Oh, and by the way, it turns out that Clayton “lost” and the punishment was to have been having to skate with Katy and hold hands while at the school skating party last night. Like any normal six-year-old, he weaseled out on the bet and refused to go within 10 feet of Katy. 10 years from now he’ll probably be sorry, but last night, things worked out just like they always have.

Another interesting day.

(transferred from old blog)

Our spring break is this week so Mel decided it would be fun to pack up and take a quick weekend trip. So we took off for Dallas to see Six Flags before it got hot and to do whatever else we had time for. The kids are a bit unusual in this regard; they don’t really want to get up and take a trip on the spur of the moment like that but when we do, they enjoy themselves tremendously. We’re able to have a bit more fun now that Erin is old enough to walk all day on her own and now that she can read, she is that much more entertaining. For example, she observed that a hotel in Henryetta had free hobos. “No, Erin that’s H-B-O, not hobos”. She also got quite worried when one of the rides had a door labeled “briefing room”. She thought it said “barfing room”. She was getting worried about what the ride would entail.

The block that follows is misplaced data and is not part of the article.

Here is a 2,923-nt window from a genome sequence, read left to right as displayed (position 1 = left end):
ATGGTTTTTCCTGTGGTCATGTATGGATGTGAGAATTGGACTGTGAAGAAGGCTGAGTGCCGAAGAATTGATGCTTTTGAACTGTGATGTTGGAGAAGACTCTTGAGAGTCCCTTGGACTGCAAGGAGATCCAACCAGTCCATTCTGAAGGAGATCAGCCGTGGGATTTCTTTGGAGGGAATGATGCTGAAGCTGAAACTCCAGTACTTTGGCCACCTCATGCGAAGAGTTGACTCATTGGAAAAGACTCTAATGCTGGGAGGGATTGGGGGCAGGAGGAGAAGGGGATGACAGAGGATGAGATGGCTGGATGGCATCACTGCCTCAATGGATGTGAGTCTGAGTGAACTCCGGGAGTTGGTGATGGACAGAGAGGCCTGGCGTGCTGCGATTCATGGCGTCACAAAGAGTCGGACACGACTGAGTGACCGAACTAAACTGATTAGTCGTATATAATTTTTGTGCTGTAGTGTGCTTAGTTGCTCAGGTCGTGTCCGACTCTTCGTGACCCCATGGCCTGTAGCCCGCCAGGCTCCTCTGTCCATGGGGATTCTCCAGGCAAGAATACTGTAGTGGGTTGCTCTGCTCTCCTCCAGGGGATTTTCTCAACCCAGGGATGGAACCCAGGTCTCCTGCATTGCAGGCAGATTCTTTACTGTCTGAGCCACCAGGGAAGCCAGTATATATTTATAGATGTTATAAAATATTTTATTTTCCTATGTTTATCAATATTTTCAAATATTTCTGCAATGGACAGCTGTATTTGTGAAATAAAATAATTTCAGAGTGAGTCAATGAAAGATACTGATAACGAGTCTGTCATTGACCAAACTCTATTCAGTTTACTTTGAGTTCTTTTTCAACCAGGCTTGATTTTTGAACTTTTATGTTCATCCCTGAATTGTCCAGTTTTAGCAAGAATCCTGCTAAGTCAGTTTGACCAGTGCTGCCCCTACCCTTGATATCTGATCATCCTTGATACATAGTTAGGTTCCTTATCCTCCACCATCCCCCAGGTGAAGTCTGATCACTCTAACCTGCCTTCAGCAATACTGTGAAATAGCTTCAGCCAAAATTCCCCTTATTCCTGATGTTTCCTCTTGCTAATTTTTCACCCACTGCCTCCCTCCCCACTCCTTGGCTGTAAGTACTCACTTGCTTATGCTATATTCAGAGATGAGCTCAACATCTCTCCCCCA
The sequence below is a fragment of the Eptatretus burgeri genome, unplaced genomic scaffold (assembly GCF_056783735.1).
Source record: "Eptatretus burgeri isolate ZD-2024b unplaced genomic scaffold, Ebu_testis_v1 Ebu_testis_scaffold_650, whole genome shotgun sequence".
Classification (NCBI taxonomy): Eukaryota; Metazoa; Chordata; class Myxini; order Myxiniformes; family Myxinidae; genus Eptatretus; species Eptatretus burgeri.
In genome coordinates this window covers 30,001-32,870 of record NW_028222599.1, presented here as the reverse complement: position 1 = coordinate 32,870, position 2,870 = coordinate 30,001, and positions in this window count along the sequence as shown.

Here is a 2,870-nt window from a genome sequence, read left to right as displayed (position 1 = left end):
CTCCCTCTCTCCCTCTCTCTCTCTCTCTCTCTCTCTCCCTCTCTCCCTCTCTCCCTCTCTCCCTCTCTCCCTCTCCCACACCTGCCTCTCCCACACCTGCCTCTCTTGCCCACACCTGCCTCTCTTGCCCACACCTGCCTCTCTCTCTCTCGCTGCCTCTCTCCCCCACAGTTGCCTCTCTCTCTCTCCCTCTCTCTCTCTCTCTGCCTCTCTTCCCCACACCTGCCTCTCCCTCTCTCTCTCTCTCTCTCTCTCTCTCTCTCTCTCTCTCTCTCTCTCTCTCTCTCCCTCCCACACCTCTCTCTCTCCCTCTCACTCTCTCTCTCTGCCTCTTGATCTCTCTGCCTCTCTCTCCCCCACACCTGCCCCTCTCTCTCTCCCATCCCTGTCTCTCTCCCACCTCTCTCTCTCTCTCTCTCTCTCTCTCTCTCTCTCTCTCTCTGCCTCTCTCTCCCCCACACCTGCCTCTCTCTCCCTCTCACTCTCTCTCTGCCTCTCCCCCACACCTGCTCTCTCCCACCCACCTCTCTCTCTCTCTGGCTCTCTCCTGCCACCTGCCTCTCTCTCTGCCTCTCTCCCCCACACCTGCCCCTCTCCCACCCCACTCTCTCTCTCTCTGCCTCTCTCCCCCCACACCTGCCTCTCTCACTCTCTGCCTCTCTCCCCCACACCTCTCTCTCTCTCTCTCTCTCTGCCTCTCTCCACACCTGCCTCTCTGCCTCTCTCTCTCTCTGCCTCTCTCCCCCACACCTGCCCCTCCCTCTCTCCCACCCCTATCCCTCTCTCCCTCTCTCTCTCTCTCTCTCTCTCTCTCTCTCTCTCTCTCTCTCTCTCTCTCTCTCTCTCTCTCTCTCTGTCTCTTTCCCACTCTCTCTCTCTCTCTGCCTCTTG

Evan had a good big-kid time. He swaggered up to any and all roller-coasters and took them on. That’s more than I can say I ever did. I’m riding some of them for the first time just so I can go with him. He enjoyed them all – especially the biggest one of all that made Mel wish she had stayed home – The Texas Giant. It’s a toss up as to which is worse; enduring the roller coasters or enduring Erin’s griping about not being big enough to ride them.